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Prime Minister Shahid Khaqan Abbasi has said that there was a lot of friction institutionally that built up over the last year between the civil-military leadership, but after frank discussions, there is a consensus on most issues now.
“There was a lot of friction institutionally that built up over the last year,” Abbasi said candidly during an interview with Bloomberg.
“We have had some frank discussions – there’s much better understanding, it’s still an evolving relationship, there’s a consensus on most issues.”
Abbasi hits back at US President Donald’s actions in the region and reiterated that there is no military solution to the long-running conflict in Afghanistan, warning little progress would be made until all sides entered into peace talks.
“At the end of the day the Afghans have to sit down and talk,” the premier insisted.
He voiced scepticism over Trump’s increase in troops to assist the Afghan security forces and said, Islamabad was ready to help mediate talks with the Taliban.
Relations between Islamabad and Washington have nosedived in the past year. Pakistan has been repeatedly accused by the US of not taking enough action against terror groups that strike its neighbours.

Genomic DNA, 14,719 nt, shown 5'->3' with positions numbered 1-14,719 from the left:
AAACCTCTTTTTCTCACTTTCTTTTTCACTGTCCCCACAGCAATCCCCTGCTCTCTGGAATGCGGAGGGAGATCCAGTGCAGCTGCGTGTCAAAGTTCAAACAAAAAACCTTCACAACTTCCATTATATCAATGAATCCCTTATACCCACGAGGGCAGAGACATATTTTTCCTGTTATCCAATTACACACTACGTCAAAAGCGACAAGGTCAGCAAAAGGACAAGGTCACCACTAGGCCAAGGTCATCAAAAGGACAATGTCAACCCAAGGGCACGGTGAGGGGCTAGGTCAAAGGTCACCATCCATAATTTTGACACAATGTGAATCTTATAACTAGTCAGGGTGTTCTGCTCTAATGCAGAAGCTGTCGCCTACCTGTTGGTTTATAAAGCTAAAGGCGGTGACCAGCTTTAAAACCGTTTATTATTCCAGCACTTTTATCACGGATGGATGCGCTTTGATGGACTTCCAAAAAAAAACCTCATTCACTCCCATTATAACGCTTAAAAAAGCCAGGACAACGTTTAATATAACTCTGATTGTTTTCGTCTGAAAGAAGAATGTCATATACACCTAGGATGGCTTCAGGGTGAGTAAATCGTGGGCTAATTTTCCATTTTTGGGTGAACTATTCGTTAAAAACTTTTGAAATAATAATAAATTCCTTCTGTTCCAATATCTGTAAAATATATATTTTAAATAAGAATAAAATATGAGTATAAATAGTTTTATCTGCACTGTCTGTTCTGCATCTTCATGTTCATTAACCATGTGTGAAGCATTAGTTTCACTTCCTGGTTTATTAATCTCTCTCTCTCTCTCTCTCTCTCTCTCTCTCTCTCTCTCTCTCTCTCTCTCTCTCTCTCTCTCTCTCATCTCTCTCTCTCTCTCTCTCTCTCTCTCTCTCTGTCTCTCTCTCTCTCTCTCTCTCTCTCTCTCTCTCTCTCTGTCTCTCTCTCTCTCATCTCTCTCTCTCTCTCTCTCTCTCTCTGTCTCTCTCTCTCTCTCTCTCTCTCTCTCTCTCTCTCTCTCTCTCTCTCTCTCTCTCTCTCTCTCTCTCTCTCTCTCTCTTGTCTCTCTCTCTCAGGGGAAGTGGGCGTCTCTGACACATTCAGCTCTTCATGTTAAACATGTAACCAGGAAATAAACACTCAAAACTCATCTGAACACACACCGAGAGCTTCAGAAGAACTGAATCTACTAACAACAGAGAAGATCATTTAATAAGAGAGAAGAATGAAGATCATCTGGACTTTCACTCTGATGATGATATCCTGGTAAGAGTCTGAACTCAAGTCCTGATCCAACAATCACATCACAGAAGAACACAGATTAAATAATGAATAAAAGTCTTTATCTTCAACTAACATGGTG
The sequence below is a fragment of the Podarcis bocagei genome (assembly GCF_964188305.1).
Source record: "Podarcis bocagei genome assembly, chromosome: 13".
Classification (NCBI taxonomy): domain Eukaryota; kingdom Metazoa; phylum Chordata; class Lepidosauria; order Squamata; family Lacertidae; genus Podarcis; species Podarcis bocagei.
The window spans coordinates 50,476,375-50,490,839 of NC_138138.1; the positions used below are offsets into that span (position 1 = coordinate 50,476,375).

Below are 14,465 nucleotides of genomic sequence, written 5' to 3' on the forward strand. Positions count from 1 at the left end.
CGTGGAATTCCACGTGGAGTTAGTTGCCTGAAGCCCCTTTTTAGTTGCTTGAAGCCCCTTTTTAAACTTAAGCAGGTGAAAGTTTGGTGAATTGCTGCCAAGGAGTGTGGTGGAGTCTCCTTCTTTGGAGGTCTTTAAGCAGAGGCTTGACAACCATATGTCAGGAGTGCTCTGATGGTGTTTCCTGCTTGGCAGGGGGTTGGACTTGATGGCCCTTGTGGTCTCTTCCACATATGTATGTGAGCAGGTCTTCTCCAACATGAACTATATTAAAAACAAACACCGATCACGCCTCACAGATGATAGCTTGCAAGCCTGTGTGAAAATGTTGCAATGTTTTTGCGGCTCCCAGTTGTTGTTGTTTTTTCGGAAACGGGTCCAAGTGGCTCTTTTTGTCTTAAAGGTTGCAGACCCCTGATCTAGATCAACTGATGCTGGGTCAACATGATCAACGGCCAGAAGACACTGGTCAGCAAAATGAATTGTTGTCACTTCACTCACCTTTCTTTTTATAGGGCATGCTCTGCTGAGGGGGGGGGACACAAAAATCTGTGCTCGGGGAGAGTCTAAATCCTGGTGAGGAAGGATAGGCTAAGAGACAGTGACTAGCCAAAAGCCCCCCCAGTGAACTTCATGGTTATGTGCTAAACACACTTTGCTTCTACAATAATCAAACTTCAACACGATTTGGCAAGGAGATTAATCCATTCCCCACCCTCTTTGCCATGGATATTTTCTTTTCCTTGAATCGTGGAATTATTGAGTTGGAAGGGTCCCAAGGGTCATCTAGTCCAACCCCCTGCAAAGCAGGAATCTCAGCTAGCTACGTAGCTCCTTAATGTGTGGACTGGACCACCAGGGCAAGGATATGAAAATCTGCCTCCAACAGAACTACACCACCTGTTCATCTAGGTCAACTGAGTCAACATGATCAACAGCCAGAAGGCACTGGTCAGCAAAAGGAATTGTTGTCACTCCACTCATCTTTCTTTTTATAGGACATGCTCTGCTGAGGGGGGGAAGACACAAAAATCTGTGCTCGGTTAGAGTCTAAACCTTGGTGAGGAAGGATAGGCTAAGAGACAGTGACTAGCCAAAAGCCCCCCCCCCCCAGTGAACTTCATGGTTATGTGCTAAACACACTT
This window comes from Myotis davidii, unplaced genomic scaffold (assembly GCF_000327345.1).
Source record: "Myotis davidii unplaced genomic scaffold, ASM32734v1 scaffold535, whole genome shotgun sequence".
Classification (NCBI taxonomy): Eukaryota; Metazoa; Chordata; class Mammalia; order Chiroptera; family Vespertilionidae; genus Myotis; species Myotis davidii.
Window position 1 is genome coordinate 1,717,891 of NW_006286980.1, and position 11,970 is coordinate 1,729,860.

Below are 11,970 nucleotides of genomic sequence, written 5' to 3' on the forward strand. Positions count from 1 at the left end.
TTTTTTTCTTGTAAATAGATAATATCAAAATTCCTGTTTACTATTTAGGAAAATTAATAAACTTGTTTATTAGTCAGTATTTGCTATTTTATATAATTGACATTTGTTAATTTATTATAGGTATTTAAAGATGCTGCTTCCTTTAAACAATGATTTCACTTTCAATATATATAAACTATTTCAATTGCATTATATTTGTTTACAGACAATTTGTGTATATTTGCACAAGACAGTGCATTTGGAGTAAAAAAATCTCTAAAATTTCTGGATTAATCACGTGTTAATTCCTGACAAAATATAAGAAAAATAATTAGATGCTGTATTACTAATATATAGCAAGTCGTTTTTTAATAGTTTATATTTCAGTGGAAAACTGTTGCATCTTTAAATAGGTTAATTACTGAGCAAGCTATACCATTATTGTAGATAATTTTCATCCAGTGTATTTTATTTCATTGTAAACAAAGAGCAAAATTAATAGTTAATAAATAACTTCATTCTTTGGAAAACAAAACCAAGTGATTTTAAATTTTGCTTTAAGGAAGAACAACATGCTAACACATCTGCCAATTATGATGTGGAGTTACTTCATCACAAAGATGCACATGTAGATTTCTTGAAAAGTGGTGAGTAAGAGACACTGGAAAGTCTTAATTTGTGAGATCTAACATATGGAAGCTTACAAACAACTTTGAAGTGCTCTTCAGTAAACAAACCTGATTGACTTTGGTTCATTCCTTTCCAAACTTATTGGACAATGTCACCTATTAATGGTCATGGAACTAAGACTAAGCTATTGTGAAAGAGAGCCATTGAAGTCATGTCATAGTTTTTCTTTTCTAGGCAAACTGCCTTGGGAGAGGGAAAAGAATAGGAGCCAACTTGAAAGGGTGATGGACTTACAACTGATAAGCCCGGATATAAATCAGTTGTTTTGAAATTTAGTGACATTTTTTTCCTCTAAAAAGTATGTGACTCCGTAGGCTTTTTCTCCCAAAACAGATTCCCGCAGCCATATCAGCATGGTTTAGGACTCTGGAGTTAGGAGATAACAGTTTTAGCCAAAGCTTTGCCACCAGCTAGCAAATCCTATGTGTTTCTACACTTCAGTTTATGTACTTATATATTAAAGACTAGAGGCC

In his first tweet of 2018, Trump flagged a cut in military aid worth about $2 billion and said Pakistan gave “lies and deceit” in return for US funding.
Abbasi hit back at charges that Pakistan has been selective in its fight against terrorism and said, there was no evidence the country was backing militants fighting across the border after a spate of violence left hundreds dead and wounded in Kabul last month.
“These are Afghan nationals who were arrested inside Pakistan, they were not involved in a terror attack on us otherwise we would have prosecuted them here, so we handed them back to the Afghans,” he said.
Action has been taken against United Nations Security Council sanctioned charities linked to Jamaatud Dawa (Jud) Chief Hafiz Saeed. More action against Saeed is unlikely as “we have no charges against him,” PM maintained.